Approaching solutions on a community-by-community basis is important to secure “a threshold of coverage that would provide protection” or herd immunity.
“What we often use as our indicator, kind of the canary in the coal mine, if you will,” said Livar, “is our measles, mumps, and rubella, or MMR, coverage rates. We would love to see those at 95% or higher. If you look at kindergarten rates, they were just under 90% this last year as reported.”
Livar added that among 6th graders, there was greater than 95% coverage.
Still, according to England, Arizona has the fourth lowest rate in the country of immunization against MMR for kindergarteners.
The fight against misinformation
While ease of access plays a contributing role, so does misinformation.
“The No. 1 source of information that parents say they trust about whether to vaccinate their kids is their health care provider,” said England. “But the health care provider has them in front of them for what, a few minutes, every six months? Maybe a few minutes a year?”
By contrast, the barrage of misinformation parents receive on the internet is constant.
“You have higher exemption rates in communities like east Mesa and north Scottsdale, where people have higher incomes and higher levels of education than you do on average,” he said. “And that’s a reflection of true vaccine hesitancy because of all the competing narratives out there and social media algorithms.”
England said that while it’s understandable for parents to be confused, getting the right information to them is that much more important.
“Nobody wants to hurt other people on purpose, but vaccines are the one health decision that impacts not just yourself,” said England. “If you choose not to get your high blood pressure screened or treated, or you don't take care of your diabetes, you're only hurting yourself. If you don’t get vaccinated, you’re not just risking your own health. You’re risking being a vector of disease to other people around you.”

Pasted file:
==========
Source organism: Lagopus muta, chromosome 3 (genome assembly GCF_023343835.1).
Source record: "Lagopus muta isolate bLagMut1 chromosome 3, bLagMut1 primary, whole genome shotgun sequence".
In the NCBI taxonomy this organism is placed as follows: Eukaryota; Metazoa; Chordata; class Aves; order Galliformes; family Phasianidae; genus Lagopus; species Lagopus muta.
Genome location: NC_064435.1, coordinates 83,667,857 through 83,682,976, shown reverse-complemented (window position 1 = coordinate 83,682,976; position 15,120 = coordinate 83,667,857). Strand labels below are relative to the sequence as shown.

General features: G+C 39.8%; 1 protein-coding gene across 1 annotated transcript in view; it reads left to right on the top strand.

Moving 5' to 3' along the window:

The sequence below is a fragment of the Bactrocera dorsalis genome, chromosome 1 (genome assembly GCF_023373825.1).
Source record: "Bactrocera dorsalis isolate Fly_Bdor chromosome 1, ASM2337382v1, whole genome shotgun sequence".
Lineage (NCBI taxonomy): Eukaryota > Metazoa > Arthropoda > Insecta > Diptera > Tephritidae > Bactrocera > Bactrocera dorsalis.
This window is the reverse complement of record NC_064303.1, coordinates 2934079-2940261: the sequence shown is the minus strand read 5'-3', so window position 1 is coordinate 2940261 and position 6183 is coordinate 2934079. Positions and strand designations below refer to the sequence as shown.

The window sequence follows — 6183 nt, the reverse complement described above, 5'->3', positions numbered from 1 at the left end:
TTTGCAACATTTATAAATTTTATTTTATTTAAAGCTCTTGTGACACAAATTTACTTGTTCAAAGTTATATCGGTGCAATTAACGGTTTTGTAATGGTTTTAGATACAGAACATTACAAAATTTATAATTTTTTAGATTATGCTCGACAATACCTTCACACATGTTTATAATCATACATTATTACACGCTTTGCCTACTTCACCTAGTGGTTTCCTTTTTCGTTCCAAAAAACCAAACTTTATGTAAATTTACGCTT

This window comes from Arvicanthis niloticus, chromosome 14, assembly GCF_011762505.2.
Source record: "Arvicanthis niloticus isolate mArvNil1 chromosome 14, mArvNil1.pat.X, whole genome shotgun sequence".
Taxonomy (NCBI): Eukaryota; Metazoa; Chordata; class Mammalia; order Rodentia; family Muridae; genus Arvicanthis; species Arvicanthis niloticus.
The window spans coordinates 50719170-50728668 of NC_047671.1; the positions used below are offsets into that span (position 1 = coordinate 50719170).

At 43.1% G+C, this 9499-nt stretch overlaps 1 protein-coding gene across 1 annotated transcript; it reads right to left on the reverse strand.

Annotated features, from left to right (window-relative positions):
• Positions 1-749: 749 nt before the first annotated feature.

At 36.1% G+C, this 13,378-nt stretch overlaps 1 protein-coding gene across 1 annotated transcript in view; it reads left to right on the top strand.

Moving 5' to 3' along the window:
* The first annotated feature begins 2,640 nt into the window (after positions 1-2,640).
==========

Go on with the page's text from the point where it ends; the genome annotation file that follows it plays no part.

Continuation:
At the state Health Department, Livar said it’s their responsibility to “provide resources, education and awareness to help make sure that parents and families have all of the information available to them to be able to make decisions.”
'Make it easy to understand'
“Some of the landscape has changed on how you want to communicate those items and how you want to get that information out,” said Livar. “We can't have the same approach that we had pre-pandemic.”
Pre-pandemic breakthroughs of diseases like measles prove that point, he said, especially because they showed up in unvaccinated or under-vaccinated families and communities.
“The old style of messaging just wasn’t working,” Livar said, “and that’s just one of the things we need to work through.”
Thinking about what information will resonate with people, and delivering it in a lighter, more relatable way is one promising approach.
“Not everybody has time to read a 90 page paper or 200 page research document,” said Livar. “That's our job. What can we do to break that down and make it easy to understand and bring the most important points forward?”
England also called attention to the ease of exempting a child from getting commonly required vaccines in Arizona, compared to other states: “Making it easier to ignore those requirements is a policy choice, a political choice.”
“There's real vaccine hesitancy that we can talk about forever, that has been increasing over time,” he said. “But that’s a big part of the problem, are the system issues that we have more control over.”